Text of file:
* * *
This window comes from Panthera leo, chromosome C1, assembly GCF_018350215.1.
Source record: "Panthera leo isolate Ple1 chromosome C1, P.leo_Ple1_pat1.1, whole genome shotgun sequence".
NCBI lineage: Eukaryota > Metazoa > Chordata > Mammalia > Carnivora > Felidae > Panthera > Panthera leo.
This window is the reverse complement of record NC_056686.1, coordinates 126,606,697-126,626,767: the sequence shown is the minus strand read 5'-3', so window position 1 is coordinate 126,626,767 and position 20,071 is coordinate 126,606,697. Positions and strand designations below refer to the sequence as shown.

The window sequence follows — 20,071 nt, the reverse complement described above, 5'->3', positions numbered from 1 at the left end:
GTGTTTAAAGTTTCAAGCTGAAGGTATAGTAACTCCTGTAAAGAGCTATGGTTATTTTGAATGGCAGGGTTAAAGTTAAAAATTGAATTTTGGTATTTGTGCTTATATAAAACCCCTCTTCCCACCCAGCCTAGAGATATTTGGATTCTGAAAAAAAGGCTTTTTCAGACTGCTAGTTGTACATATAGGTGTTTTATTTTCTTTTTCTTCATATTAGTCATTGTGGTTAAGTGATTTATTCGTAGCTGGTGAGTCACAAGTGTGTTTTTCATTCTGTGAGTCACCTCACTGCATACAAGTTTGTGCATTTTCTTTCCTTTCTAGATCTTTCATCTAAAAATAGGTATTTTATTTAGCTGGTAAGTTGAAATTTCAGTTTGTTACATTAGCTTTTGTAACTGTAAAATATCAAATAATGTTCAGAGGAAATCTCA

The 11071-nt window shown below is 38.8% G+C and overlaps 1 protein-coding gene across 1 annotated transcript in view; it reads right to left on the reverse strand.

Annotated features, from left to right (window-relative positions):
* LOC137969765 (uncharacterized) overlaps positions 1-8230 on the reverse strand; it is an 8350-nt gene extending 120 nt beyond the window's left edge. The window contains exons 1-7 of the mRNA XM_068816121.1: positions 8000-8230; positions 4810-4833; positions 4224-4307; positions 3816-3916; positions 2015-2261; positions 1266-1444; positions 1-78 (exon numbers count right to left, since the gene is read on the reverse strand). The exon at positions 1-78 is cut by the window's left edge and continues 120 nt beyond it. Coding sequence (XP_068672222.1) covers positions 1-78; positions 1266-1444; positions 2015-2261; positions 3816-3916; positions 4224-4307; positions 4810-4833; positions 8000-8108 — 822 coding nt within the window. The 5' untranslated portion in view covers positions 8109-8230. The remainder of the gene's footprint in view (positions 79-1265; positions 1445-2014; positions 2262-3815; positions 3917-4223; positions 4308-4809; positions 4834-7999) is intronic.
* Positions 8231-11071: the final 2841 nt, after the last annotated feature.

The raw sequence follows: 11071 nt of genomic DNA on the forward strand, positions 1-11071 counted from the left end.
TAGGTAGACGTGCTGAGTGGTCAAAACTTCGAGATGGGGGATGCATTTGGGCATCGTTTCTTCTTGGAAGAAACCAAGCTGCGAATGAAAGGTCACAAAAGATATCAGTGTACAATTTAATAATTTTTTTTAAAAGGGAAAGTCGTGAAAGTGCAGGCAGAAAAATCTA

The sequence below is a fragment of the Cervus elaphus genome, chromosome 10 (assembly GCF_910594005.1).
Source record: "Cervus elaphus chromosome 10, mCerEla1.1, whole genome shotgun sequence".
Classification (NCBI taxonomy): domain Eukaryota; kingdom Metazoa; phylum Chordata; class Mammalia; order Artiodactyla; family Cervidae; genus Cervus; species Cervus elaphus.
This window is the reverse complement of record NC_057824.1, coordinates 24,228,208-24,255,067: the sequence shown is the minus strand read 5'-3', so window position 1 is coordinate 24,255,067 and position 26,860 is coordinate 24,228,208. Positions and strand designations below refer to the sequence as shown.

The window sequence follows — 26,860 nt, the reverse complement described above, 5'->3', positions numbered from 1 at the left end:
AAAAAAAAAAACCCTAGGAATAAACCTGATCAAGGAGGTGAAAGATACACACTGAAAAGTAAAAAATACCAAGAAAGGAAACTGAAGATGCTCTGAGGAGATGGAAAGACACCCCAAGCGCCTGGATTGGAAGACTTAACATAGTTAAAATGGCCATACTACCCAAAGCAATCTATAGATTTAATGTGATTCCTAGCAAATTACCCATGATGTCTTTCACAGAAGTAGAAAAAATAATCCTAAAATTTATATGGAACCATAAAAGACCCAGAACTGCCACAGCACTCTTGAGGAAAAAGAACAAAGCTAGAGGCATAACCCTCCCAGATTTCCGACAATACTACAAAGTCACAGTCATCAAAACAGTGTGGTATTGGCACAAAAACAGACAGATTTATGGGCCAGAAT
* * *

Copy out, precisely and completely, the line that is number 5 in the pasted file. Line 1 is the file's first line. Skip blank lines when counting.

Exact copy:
The window sequence follows — 20,071 nt, the reverse complement described above, 5'->3', positions numbered from 1 at the left end: